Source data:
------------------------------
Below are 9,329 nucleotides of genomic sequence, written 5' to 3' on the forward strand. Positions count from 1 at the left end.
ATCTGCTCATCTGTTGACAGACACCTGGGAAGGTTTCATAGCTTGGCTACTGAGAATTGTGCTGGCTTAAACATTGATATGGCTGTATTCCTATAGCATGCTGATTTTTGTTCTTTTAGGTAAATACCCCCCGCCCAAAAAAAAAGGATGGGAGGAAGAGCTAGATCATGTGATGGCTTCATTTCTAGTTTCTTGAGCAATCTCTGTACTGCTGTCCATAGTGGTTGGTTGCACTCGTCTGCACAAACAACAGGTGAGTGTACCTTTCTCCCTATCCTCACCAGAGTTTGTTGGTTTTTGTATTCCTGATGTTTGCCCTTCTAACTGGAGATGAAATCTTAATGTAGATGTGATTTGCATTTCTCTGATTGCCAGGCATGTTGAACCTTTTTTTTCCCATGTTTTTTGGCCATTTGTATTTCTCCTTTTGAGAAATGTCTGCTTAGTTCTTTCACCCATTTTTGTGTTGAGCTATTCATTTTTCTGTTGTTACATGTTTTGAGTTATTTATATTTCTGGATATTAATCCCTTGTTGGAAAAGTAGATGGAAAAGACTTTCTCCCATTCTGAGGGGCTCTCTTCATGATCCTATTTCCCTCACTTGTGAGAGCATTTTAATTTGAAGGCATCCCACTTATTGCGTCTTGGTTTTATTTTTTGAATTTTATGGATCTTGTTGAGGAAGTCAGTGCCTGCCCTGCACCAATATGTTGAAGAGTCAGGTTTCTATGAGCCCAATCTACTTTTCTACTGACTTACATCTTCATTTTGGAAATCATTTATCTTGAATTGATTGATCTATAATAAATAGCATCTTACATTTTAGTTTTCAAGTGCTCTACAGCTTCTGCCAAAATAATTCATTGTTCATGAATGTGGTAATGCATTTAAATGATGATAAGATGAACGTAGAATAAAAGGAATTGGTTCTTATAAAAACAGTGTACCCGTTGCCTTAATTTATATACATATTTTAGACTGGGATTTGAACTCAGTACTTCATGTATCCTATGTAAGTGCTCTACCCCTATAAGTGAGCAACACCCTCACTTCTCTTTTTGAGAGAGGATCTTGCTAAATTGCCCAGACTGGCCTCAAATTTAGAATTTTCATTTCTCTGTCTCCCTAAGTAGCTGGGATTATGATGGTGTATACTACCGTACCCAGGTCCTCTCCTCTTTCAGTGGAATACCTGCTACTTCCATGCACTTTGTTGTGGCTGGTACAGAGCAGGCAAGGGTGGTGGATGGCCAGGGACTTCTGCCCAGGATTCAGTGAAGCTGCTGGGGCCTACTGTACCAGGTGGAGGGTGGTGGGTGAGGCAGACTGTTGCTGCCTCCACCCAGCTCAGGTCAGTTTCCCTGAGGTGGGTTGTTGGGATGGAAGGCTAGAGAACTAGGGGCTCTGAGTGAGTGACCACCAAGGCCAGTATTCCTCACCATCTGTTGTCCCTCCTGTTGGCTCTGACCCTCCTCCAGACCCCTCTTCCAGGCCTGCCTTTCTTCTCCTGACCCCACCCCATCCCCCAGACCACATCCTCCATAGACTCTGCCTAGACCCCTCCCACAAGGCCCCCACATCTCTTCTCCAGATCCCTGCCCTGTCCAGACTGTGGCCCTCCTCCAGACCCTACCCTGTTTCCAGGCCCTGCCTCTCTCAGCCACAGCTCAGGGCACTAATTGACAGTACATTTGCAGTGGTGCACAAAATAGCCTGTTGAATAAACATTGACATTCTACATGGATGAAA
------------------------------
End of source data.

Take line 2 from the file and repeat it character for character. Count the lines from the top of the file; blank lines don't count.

ATCTGCTCATCTGTTGACAGACACCTGGGAAGGTTTCATAGCTTGGCTACTGAGAATTGTGCTGGCTTAAACATTGATATGGCTGTATTCCTATAGCATGCTGATTTTTGTTCTTTTAGGTAAATACCCCCCGCCCAAAAAAAAAGGATGGGAGGAAGAGCTAGATCATGTGATGGCTTCATTTCTAGTTTCTTGAGCAATCTCTGTACTGCTGTCCATAGTGGTTGGTTGCACTCGTCTGCACAAACAACAGGTGAGTGTACCTTTCTCCCTATCCTCACCAGAGTTTGTTGGTTTTTGTATTCCTGATGTTTGCCCTTCTAACTGGAGATGAAATCTTAATGTAGATGTGATTTGCATTTCTCTGATTGCCAGGCATGTTGAACCTTTTTTTTCCCATGTTTTTTGGCCATTTGTATTTCTCCTTTTGAGAAATGTCTGCTTAGTTCTTTCACCCATTTTTGTGTTGAGCTATTCATTTTTCTGTTGTTACATGTTTTGAGTTATTTATATTTCTGGATATTAATCCCTTGTTGGAAAAGTAGATGGAAAAGACTTTCTCCCATTCTGAGGGGCTCTCTTCATGATCCTATTTCCCTCACTTGTGAGAGCATTTTAATTTGAAGGCATCCCACTTATTGCGTCTTGGTTTTATTTTTTGAATTTTATGGATCTTGTTGAGGAAGTCAGTGCCTGCCCTGCACCAATATGTTGAAGAGTCAGGTTTCTATGAGCCCAATCTACTTTTCTACTGACTTACATCTTCATTTTGGAAATCATTTATCTTGAATTGATTGATCTATAATAAATAGCATCTTACATTTTAGTTTTCAAGTGCTCTACAGCTTCTGCCAAAATAATTCATTGTTCATGAATGTGGTAATGCATTTAAATGATGATAAGATGAACGTAGAATAAAAGGAATTGGTTCTTATAAAAACAGTGTACCCGTTGCCTTAATTTATATACATATTTTAGACTGGGATTTGAACTCAGTACTTCATGTATCCTATGTAAGTGCTCTACCCCTATAAGTGAGCAACACCCTCACTTCTCTTTTTGAGAGAGGATCTTGCTAAATTGCCCAGACTGGCCTCAAATTTAGAATTTTCATTTCTCTGTCTCCCTAAGTAGCTGGGATTATGATGGTGTATACTACCGTACCCAGGTCCTCTCCTCTTTCAGTGGAATACCTGCTACTTCCATGCACTTTGTTGTGGCTGGTACAGAGCAGGCAAGGGTGGTGGATGGCCAGGGACTTCTGCCCAGGATTCAGTGAAGCTGCTGGGGCCTACTGTACCAGGTGGAGGGTGGTGGGTGAGGCAGACTGTTGCTGCCTCCACCCAGCTCAGGTCAGTTTCCCTGAGGTGGGTTGTTGGGATGGAAGGCTAGAGAACTAGGGGCTCTGAGTGAGTGACCACCAAGGCCAGTATTCCTCACCATCTGTTGTCCCTCCTGTTGGCTCTGACCCTCCTCCAGACCCCTCTTCCAGGCCTGCCTTTCTTCTCCTGACCCCACCCCATCCCCCAGACCACATCCTCCATAGACTCTGCCTAGACCCCTCCCACAAGGCCCCCACATCTCTTCTCCAGATCCCTGCCCTGTCCAGACTGTGGCCCTCCTCCAGACCCTACCCTGTTTCCAGGCCCTGCCTCTCTCAGCCACAGCTCAGGGCACTAATTGACAGTACATTTGCAGTGGTGCACAAAATAGCCTGTTGAATAAACATTGACATTCTACATGGATGAAA